Some of the bandmasters enjoyed the experience so much that they eventually immigrated to Canada.
Courtesy of

The Canadians fired a few rounds

Excerpt from the book entitled The Second World War in De Marne. Published by Uitgeverij Profiel in Bedum in 2004
Liberators on Electraweg with Jaap de Waard, Jan Stoutmeijer and Dirk Postma
Jelte Toxopeus was subsequently drummed up; he had to help. The party finally sailed off. Toxopeus was allowed to disembark at Lange Hoofd.
The Germans then proceeded to the isle of Schiermonnikoog where they stuck it out for several weeks following May 5th, 1945.
So after the rest of the Netherlands was already long liberated, it was finally Schiermonnikoog's turn. Several fishermen from Zoutkamp transported the Canadian soldiers to the island. Jan (“Jannie”) Toxopeus, Aldert Buitjes and Pieter Visser remember Pieter's father saying that the Canadians were incredibly casual in their treatment of the Germans, who were still quite dangerous, on the return trip to Zoutkamp – the Canadians had already gone through so much during their operations in Europe....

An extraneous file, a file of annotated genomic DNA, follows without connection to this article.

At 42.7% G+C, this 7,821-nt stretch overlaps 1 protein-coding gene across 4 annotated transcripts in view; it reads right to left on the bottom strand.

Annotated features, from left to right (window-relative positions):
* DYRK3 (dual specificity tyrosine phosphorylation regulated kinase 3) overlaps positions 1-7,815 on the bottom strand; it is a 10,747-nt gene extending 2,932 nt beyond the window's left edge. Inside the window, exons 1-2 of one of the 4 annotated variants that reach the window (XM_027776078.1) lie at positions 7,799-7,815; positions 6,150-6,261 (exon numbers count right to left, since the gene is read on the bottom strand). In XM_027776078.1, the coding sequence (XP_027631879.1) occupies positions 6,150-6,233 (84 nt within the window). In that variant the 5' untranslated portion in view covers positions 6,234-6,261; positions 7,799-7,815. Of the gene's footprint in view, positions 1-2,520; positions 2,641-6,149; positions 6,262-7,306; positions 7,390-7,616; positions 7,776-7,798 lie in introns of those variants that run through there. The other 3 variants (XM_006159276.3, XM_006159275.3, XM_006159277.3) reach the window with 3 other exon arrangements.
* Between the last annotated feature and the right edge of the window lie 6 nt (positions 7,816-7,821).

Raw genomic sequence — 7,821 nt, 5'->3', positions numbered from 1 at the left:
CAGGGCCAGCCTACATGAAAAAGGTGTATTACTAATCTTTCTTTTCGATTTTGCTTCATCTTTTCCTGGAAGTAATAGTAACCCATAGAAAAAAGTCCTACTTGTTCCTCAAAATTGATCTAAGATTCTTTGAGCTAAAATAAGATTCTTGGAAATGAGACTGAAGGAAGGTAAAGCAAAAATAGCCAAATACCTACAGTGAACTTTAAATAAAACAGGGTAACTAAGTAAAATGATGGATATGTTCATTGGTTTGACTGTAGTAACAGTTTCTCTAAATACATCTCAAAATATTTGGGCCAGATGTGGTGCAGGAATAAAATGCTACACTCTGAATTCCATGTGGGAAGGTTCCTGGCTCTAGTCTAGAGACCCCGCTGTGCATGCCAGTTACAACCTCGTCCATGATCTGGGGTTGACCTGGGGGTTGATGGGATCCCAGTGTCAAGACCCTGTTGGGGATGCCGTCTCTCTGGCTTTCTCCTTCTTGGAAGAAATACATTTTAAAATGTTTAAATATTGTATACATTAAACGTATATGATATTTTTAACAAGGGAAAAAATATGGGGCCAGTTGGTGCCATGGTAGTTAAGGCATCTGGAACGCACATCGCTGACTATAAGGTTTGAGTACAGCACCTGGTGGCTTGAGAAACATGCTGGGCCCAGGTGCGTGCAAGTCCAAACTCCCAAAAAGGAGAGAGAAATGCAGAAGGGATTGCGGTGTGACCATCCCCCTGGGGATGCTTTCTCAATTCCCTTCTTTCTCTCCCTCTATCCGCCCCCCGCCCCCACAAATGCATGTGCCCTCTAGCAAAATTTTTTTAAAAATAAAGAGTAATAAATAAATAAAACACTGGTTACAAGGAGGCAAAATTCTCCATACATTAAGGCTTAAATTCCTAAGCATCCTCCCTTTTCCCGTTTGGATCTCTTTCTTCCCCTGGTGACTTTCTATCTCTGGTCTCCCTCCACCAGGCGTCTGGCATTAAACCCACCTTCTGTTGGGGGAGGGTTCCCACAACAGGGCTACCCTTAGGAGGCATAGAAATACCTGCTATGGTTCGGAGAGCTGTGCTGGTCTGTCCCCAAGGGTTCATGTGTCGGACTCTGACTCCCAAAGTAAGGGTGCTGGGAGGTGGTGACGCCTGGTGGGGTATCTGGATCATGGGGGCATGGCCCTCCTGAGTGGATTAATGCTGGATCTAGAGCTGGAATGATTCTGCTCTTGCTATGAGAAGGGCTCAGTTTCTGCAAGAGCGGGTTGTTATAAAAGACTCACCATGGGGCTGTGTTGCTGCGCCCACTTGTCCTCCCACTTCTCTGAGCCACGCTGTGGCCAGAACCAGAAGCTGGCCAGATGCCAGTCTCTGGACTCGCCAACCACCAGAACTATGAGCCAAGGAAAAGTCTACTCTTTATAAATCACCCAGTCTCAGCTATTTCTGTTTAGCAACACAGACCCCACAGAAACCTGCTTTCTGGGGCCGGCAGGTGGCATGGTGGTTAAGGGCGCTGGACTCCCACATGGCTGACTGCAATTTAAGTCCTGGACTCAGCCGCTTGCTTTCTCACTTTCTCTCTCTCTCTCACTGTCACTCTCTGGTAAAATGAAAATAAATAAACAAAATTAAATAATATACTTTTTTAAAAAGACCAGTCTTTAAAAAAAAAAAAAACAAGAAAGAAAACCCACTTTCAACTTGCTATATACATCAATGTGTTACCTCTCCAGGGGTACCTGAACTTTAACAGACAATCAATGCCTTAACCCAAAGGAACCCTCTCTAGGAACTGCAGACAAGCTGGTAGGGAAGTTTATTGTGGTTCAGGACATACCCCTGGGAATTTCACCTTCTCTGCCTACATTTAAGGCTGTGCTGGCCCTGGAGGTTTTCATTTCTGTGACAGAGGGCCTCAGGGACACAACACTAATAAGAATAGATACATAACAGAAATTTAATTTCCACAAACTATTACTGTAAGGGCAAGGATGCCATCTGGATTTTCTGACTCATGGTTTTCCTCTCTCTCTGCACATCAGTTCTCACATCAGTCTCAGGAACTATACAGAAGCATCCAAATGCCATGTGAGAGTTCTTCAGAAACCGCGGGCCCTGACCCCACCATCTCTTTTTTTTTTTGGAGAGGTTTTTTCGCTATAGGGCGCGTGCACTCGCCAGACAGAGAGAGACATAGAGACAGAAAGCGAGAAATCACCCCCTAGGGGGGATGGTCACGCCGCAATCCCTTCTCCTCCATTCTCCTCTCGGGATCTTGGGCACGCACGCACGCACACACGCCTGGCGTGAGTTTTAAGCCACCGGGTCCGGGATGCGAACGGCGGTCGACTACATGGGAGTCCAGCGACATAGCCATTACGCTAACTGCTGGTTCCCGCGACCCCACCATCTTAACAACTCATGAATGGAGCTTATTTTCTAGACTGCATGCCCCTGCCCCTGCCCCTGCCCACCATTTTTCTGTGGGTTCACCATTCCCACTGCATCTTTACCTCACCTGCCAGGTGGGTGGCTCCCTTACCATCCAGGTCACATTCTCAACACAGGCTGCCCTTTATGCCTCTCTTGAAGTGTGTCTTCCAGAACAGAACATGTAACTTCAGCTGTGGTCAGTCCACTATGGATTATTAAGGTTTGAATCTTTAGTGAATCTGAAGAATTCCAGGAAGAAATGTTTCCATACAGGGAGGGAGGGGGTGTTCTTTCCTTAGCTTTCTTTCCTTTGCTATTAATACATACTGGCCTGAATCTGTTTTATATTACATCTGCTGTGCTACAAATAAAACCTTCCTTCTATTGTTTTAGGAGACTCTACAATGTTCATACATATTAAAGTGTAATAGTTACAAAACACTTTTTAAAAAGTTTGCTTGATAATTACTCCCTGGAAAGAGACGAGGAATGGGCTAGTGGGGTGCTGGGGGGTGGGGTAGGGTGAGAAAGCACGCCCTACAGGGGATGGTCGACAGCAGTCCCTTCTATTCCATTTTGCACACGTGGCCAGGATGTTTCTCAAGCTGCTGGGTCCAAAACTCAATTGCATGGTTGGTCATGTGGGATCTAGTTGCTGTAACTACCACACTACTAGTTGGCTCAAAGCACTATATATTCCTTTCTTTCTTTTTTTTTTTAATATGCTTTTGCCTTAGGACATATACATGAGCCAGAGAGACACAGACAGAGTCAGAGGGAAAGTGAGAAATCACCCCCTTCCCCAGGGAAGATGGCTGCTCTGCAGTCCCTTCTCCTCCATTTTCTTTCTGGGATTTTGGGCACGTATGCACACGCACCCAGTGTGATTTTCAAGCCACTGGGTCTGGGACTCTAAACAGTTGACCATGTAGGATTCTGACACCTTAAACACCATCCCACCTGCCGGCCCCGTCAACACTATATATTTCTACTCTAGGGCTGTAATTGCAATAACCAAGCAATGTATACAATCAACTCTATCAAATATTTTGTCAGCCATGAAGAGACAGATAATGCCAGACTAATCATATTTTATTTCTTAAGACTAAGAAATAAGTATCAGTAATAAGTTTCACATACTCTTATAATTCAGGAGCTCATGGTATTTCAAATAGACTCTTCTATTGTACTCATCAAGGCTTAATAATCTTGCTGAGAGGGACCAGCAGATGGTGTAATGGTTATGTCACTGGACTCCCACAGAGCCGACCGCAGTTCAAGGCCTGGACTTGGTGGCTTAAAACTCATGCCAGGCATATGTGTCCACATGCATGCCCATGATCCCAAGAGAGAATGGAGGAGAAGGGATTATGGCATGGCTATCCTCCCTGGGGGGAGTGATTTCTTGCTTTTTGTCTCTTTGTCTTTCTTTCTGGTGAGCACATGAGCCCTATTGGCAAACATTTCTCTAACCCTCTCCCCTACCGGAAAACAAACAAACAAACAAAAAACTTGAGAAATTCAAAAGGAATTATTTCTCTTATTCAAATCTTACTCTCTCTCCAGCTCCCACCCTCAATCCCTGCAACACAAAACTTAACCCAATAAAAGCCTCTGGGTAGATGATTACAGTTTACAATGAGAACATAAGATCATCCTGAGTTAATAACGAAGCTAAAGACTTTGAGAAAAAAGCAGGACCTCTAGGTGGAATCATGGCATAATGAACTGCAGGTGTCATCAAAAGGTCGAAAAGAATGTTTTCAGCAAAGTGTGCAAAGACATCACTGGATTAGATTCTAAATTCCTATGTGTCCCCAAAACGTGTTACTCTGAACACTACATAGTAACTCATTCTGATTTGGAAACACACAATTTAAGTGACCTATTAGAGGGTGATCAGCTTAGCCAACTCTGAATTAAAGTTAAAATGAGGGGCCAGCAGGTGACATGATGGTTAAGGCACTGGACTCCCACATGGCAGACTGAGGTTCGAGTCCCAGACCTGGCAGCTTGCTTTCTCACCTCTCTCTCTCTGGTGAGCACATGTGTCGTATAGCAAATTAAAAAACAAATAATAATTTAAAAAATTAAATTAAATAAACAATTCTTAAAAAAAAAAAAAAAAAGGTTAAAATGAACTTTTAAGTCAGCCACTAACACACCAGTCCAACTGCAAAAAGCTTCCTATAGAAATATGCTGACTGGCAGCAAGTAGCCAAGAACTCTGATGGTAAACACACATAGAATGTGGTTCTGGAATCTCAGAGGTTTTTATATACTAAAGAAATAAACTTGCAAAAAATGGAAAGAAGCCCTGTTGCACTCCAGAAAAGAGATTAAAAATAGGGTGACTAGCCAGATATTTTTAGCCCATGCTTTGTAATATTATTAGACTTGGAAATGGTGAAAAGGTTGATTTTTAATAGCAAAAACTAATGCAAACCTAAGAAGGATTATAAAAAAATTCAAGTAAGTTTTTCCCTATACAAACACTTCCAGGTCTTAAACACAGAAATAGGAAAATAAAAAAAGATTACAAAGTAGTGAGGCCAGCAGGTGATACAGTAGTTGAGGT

On Sunday, April 13th, the Canadians liberated Zoutkamp. They came from the direction of Friesland. Towards 11:30, Van der Zee was at café Het Hoekje, where Aaltje Westra was employed. Through his binoculars he could see the Canadians arriving by way of Nitersweg. The Canadians fired a few rounds towards the harbour of Zoutkamp, hitting K. Abbas' house in Havenstraat. The Germans fled to the dock area. Jan Stoltmeijer and Jan Visser could speak English, so they greeted the liberators at the bridge and pointed the way to the dock area. There they captured the Germans who offered no more resistance. Some boys accompanied a group of Canadians to neutralize a German post between Electra and Houwerzijl. There, too, the Germans did not resist. Two older Germans manned the post and they were only too happy the war was over.


Ermelo’s inhabitants were forced to dig trenches

It is 60 years since Ermelo and the surrounding region were liberated from the German occupier. At around two o’clock on a Wednesday afternoon the residents of Ermelo greeted the armoured regiment, Lord Strathcona´s Horse. Ermelo had been freed. The armoured regiment was closely followed by the motorcycles and sharpshooters of the Westminster Infantry Regiment and tanks of the 8th Princess Louise´s New Brunswick Hussars of the Canadian 5th armoured regiment. The liberators came from the direction of Putten and part of the force then advanced to Harderwijk.